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Maintaining Recovery while Celebrating the New Year

January 04, 2021

In 1975, a group of people in Boston was looking for a way to celebrate New Year’s without the heavy use of alcohol that normally accompanied the festivities. The result of their efforts was the initial First Night, a celebration of the arts and creativity that was appropriate for people of all ages. In the coming decades, the idea spread around the globe, with more than 250 such sober celebrations taking place in some years.

For people in recovery, the events are a chance to participate in the annual festivities without having to worry about the temptation of drugs and alcohol. It allows them to be a part of community celebrations instead of staying home and missing out because they don’t want to risk relapse. In recent years, however, First Night celebrations around the country have been waning. During the Great Recession that started about ten years ago, funding for the events began to decrease. Eventually, many of the First Nights were canceled altogether. Even the original event in Boston almost stopped in 2013. It continued as a scaled-down operation only after the city itself agreed to take over the organization of the event.

One celebration that has gone the way of many other First Nights is the local observance in Williamsburg, Virginia. After 24 years of festivities, thegroup announced that it was canceling the event this year. Like many others, it faced a drop in donations, corporate sponsorships, and volunteers that made it impossible to continue. This can make things difficult for those in recovery who want to celebrate the new year. While some cities near Williamsburg—such as Richmond—are still offering First Night celebrations, these may be too far afield for some people. For those who want to celebrate New Year’s closer to home while maintaining their recovery, here are some recommendations for how to prepare.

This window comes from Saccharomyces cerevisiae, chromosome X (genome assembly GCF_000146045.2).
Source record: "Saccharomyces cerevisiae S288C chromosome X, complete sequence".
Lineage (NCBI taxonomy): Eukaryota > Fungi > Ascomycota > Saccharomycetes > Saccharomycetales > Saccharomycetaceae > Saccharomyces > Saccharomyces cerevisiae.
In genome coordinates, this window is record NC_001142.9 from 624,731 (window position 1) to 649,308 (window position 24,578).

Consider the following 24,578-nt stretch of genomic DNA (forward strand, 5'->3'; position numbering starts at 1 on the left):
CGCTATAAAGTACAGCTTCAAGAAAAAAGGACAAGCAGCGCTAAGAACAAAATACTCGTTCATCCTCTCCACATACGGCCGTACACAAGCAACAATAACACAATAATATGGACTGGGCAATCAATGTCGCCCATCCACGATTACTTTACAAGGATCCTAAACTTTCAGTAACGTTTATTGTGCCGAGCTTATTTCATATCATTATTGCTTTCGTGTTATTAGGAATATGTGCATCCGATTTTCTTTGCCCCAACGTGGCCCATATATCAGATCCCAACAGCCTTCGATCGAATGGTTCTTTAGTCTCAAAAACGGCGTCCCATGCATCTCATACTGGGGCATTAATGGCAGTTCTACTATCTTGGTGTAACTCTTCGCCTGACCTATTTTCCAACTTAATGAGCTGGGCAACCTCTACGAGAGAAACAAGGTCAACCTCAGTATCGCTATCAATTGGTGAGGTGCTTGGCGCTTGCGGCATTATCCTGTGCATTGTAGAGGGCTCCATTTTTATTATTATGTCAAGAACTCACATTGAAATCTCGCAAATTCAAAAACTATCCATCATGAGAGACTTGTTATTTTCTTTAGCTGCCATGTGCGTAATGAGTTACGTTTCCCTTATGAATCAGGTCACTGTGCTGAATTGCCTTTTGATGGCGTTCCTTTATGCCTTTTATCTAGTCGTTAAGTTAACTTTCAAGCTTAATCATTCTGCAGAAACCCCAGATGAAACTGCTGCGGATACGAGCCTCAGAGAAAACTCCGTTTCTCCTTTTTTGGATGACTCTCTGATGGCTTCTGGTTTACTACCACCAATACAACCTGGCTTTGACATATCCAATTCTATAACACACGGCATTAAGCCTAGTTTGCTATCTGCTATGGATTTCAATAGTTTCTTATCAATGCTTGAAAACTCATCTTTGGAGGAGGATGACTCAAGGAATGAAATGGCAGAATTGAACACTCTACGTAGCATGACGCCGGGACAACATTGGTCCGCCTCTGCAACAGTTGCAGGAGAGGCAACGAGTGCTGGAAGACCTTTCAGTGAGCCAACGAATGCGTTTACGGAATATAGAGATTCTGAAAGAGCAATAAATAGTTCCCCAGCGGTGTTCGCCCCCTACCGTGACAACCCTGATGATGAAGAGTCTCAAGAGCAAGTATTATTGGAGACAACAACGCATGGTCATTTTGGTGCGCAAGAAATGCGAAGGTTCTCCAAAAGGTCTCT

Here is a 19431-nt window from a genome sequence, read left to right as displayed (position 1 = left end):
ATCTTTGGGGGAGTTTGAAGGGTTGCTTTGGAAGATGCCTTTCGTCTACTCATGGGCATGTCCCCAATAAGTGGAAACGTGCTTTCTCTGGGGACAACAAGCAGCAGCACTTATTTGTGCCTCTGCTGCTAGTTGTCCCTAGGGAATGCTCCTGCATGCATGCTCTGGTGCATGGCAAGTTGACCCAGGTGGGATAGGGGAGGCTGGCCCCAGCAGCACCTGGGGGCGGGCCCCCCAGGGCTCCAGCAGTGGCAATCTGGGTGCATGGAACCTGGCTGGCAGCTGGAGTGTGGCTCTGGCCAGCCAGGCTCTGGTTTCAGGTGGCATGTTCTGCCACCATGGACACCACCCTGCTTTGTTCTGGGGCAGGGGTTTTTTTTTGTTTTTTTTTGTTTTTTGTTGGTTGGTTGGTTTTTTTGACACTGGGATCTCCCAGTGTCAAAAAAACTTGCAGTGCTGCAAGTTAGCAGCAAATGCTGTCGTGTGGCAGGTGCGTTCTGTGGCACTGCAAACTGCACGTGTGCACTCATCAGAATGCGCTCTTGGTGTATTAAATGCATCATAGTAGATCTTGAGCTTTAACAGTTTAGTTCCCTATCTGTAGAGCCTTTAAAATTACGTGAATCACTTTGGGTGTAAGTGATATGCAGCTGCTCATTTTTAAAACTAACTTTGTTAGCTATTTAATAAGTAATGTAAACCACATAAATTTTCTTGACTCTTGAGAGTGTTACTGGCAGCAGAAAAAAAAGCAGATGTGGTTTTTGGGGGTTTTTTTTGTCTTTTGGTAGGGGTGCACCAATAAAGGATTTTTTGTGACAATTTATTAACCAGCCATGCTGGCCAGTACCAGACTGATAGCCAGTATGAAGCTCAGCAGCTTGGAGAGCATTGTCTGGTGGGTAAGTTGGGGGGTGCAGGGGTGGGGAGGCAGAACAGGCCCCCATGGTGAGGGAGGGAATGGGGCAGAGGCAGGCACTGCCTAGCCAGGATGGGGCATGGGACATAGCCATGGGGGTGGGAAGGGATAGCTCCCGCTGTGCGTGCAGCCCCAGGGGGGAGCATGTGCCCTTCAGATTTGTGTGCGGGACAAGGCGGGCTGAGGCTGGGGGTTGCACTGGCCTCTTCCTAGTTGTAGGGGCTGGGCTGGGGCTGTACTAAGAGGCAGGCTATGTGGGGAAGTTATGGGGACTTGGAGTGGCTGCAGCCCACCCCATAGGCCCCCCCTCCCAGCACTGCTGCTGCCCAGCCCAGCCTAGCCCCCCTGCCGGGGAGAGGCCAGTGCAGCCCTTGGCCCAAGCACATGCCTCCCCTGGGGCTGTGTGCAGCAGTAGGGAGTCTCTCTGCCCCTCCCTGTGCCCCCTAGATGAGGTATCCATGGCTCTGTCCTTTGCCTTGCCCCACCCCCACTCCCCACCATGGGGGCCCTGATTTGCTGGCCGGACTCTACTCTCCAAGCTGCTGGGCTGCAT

Know your Triggers

Different people react differently to the same stimuli. For some, the smell of alcohol can trigger cravings. Other people in recovery have no problem with that but find particular locations or activities can stimulate their desire to use. Being aware of and subsequently avoiding your triggers makes maintaining recovery easier.

Make a plan

Decide ahead of time how you are going to react if someone offers you a drink. Are you comfortable telling people that you are in recovery? If not, know how you will respond. Most hosts are aware that not everyone drinks alcohol, so they will usually have other options. It’s also preferable toavoid celebrating with people with whom you used to do drugs or with old drinking buddies.

Have the contact information of someone who can help

This advice is applicable year-round, but it’s worth repeating. Have the phone number of your sponsor, your therapist, a pastor or rabbi, or someone else who knows what you are going through and can be help if problems arise. Talk with them beforehand to let them know where you are going and that you may need to call.

Be prepared to leave

If all else fails, leave the party. As much as you might want to celebrate the new year, no celebration is worth more than your recovery. If the pressure to use begins to become overwhelming, get out. If you are going to the party with other people, let them know that you may need to leave early. Most friends will be supportive of your decision, and many will be willing to leave with you if they know you need help. If not, have an alternative escape plan, such as driving yourself or calling a taxi or ride-sharing service.

The decline in sober First Night celebrations makes it more difficult to celebrate New Year’s in an alcohol-free and drug-free environment. But it doesn’t mean you have to sit at home. Taking the proper precautions and knowing when to leave can help you continue your recovery into the new year.

1.Nik DeCosta-Klipa, “#TBT: How Boston started a New Year’s Eve tradition that would span the world” (Dec 31, 2015), https://www.boston.com/news/local-news/2015/12/31/tbt-how-boston-started-a-new-years-eve-tradition-that-would-span-the-world/.

2.Press release, July 31, 2017, http://www.firstnightwilliamsburg.org/wp-content/uploads/sites/10/2017/07/FNW-Press-Release.pdf.

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